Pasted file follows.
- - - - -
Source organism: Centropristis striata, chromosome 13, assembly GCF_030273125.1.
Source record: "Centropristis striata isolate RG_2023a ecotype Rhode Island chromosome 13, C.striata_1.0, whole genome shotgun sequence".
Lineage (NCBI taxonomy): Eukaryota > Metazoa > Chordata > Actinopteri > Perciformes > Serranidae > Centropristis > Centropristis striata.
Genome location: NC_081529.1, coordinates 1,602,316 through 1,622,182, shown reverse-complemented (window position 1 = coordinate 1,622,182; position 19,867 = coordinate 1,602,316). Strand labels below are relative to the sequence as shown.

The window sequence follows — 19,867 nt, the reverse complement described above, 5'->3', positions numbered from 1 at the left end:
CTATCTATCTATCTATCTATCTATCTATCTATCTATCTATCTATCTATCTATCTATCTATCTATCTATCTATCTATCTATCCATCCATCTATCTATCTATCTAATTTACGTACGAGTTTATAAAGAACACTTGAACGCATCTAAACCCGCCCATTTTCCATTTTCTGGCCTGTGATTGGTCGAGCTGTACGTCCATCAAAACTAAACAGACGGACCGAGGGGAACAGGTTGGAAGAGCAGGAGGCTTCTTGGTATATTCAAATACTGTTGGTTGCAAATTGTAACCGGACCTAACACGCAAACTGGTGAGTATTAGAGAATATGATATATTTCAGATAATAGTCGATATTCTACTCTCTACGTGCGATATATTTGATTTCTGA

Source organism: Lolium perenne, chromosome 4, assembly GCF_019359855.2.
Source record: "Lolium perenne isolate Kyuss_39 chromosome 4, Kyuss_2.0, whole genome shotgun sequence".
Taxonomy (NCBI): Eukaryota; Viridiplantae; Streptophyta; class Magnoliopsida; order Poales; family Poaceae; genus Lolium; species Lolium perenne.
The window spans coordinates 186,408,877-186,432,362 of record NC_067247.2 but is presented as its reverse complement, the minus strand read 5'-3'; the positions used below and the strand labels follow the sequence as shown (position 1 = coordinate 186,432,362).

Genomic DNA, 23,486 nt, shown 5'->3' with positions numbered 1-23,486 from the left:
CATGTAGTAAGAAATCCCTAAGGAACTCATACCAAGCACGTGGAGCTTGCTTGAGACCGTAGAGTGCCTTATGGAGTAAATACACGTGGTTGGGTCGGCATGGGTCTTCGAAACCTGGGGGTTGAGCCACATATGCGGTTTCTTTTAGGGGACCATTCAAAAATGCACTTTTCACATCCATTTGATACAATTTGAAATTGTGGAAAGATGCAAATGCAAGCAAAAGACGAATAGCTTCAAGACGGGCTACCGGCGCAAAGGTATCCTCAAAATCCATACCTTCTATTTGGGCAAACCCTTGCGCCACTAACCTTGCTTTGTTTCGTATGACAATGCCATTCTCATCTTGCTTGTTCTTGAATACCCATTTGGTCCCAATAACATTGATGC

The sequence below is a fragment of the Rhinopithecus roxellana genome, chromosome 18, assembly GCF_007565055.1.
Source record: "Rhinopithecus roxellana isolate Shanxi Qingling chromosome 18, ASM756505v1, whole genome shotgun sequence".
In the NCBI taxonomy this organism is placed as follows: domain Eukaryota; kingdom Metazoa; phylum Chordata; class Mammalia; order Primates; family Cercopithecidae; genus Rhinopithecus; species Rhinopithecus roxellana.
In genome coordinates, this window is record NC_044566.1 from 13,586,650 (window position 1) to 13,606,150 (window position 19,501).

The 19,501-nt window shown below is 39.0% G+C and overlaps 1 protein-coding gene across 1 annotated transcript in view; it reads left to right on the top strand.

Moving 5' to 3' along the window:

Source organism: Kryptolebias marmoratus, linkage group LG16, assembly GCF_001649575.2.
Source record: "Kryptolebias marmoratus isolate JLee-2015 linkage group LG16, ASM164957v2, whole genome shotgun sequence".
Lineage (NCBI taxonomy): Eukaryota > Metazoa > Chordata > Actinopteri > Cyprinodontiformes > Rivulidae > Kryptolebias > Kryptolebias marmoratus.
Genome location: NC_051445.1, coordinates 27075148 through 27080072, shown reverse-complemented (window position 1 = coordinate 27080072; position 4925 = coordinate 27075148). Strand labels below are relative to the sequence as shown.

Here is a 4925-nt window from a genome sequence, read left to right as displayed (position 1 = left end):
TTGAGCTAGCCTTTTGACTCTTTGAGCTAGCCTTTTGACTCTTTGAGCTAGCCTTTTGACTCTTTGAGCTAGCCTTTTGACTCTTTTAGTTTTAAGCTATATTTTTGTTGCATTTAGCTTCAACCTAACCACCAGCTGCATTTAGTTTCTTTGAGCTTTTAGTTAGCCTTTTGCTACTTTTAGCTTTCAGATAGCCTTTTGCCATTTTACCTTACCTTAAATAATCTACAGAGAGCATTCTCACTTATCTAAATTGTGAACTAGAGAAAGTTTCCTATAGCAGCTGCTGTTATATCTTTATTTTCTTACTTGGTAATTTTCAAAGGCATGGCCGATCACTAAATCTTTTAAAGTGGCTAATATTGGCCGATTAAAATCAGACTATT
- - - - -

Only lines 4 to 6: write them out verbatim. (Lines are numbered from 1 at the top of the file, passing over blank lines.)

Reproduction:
Genome location: NC_081529.1, coordinates 1,602,316 through 1,622,182, shown reverse-complemented (window position 1 = coordinate 1,622,182; position 19,867 = coordinate 1,602,316). Strand labels below are relative to the sequence as shown.

The window sequence follows — 19,867 nt, the reverse complement described above, 5'->3', positions numbered from 1 at the left end:
CTATCTATCTATCTATCTATCTATCTATCTATCTATCTATCTATCTATCTATCTATCTATCTATCTATCTATCTATCTATCCATCCATCTATCTATCTATCTAATTTACGTACGAGTTTATAAAGAACACTTGAACGCATCTAAACCCGCCCATTTTCCATTTTCTGGCCTGTGATTGGTCGAGCTGTACGTCCATCAAAACTAAACAGACGGACCGAGGGGAACAGGTTGGAAGAGCAGGAGGCTTCTTGGTATATTCAAATACTGTTGGTTGCAAATTGTAACCGGACCTAACACGCAAACTGGTGAGTATTAGAGAATATGATATATTTCAGATAATAGTCGATATTCTACTCTCTACGTGCGATATATTTGATTTCTGA